|What'cha gonna do, brother, when Fukudomania runs wild on you, brother?|
Kosuke Fukudome has a career OPS of 1.004 in the month of April. This excellent track record of starting the season on fire has earned him the nickname "April Kosuke." Unfortunately, that's not a compliment. While his April accomplishments are praiseworthy, the moniker is more of an ironic mockery of his alter ego: MayJuneJulyAugustOrSeptember Kosuke. Unlike Rex Grossman, whose Good-Rex/Bad-Rex routine was far more erratic, Kosuke has been fairly good at limiting the offensive explosions to April, hence the name. Or has he?
I've heard Kosuke called a bust, a platoon player at best, a disappointment, and just another of Jim Hendry's typical failed free agent signings. Kosuke praise has been sparse. I get the impression, and it's a pretty well informed one, that Cubs fans and baseball fans in general view Kosuke as a guy who just can't hit once the calendar turns to May. This year, according to what I hear, has been no exception.
One problem: that's a load of crap. Here are Fukudome's offensive splits by month in 2010 (obviously not including his three-hit, two-double performance to kick-off September):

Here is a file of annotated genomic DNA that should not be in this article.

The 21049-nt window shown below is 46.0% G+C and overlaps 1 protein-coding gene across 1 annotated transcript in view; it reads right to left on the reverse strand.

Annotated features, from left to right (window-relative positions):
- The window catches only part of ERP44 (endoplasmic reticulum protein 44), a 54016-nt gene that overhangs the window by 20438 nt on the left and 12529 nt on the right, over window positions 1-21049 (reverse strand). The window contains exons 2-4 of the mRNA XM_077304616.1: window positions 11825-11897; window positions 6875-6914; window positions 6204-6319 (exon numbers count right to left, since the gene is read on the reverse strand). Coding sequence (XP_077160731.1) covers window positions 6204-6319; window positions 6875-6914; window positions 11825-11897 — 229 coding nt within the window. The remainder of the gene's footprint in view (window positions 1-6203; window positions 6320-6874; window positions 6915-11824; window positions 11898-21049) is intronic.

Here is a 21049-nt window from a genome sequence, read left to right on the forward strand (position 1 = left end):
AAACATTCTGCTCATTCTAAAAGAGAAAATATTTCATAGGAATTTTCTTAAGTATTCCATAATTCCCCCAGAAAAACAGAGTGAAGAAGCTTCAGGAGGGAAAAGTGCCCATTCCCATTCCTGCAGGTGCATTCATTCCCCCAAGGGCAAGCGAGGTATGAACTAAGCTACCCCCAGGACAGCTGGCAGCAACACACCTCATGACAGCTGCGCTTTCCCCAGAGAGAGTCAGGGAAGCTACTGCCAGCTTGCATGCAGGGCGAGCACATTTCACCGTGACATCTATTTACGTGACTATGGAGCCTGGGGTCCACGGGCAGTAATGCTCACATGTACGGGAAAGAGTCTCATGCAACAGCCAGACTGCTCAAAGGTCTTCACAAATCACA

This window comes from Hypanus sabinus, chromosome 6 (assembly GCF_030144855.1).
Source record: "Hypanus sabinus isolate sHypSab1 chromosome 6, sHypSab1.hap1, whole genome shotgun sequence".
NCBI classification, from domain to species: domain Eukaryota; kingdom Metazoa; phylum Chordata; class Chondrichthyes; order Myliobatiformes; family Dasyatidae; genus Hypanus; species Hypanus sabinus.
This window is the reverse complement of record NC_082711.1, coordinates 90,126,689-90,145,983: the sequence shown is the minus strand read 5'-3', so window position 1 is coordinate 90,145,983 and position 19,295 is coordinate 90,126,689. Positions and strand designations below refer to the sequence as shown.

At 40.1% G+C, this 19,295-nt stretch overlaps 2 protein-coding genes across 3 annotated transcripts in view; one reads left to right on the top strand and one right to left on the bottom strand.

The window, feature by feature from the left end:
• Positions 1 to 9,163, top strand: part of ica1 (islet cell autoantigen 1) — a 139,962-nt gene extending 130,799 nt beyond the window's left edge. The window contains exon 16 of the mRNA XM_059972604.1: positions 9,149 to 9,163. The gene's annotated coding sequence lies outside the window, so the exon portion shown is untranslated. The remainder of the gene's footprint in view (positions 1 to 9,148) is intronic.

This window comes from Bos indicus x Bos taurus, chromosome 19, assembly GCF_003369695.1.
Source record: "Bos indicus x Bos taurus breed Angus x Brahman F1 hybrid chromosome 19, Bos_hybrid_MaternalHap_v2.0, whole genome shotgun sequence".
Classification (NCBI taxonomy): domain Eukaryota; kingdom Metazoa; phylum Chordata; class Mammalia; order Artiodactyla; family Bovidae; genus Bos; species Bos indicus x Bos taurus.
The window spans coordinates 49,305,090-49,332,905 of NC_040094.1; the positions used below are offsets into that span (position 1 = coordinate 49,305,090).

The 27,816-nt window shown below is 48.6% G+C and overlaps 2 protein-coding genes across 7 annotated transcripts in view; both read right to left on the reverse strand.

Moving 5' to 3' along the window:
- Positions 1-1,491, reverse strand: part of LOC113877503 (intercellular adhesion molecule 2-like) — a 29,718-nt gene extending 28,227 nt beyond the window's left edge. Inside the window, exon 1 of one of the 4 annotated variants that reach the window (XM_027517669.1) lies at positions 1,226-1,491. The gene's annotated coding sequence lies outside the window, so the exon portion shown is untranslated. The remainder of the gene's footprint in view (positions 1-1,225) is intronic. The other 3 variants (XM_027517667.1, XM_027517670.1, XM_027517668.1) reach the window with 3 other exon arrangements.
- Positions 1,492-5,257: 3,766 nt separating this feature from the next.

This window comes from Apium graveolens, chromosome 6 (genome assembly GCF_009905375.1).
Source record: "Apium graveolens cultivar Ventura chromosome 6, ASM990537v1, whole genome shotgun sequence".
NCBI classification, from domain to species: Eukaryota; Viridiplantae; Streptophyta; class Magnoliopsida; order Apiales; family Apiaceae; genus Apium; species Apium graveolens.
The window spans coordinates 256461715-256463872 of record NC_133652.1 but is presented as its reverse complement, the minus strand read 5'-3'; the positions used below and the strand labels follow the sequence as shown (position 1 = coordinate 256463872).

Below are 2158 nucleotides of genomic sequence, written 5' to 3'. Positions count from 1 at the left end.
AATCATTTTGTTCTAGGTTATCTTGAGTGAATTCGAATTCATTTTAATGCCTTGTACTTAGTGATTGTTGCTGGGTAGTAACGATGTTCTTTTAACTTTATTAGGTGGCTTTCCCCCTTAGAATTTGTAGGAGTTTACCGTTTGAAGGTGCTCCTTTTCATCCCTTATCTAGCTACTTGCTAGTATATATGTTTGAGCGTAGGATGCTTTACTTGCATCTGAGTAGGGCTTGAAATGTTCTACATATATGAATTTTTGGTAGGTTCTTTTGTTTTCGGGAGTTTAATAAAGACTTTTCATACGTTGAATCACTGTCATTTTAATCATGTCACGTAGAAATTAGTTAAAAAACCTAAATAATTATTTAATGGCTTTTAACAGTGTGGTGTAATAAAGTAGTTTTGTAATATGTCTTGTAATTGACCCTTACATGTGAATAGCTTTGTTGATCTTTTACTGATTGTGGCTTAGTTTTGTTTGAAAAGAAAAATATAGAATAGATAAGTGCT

April was great for Fukudome, as usual. May was about average, a little lower perhaps. June was abysmal, but he also only started 12 times that month, due more to Tyler Colvin catching fire than to Kosuke cooling off. The lack of playing time carried over into July, a month that saw Kosuke at the plate fewer than 50 times. That said, he still managed a respectable OBP for the month (.340).
Kosuke's August was outstanding, even better than his April. He ended August with an .835 OPS, good for 12th among NL outfielders and the best in the Cubs outfield (minimum 350 PA). His wOBA is .362, 11th among NL outfielders and, again, best on the Cubs. Kosuke has not hit the metaphorical wall we've grown accustomed to seeing him hit. He's just hitting the unmetaphorical ball consistently . . . when he plays.
This isn't a complaint that Kosuke should have been playing more. All four Cubs outfielders have been pretty bunched together statistically. Not one of them represents a drastic improvement over the others (again, this is more a positive than a negative, as they've all had better than average seasons on the whole). I just think people should take notice: Kosuke has had a good season, and he's still going strong.
And as to the platoon argument: it's hard to make one. For his career, he's only had 252 career plate appearances against lefty pitching with below average, but not terrible, results (a .695 OPS). This year he's actually been better against lefties than righties, though in only 34 PAs.
Kosuke should be pretty easy to trade at this point, although his salary is sizable. Any GM who isn't at least a little bit interested in having Fukudome on his team (including Jim Hendry) just isn't paying that much attention to what Kosuke has done this year.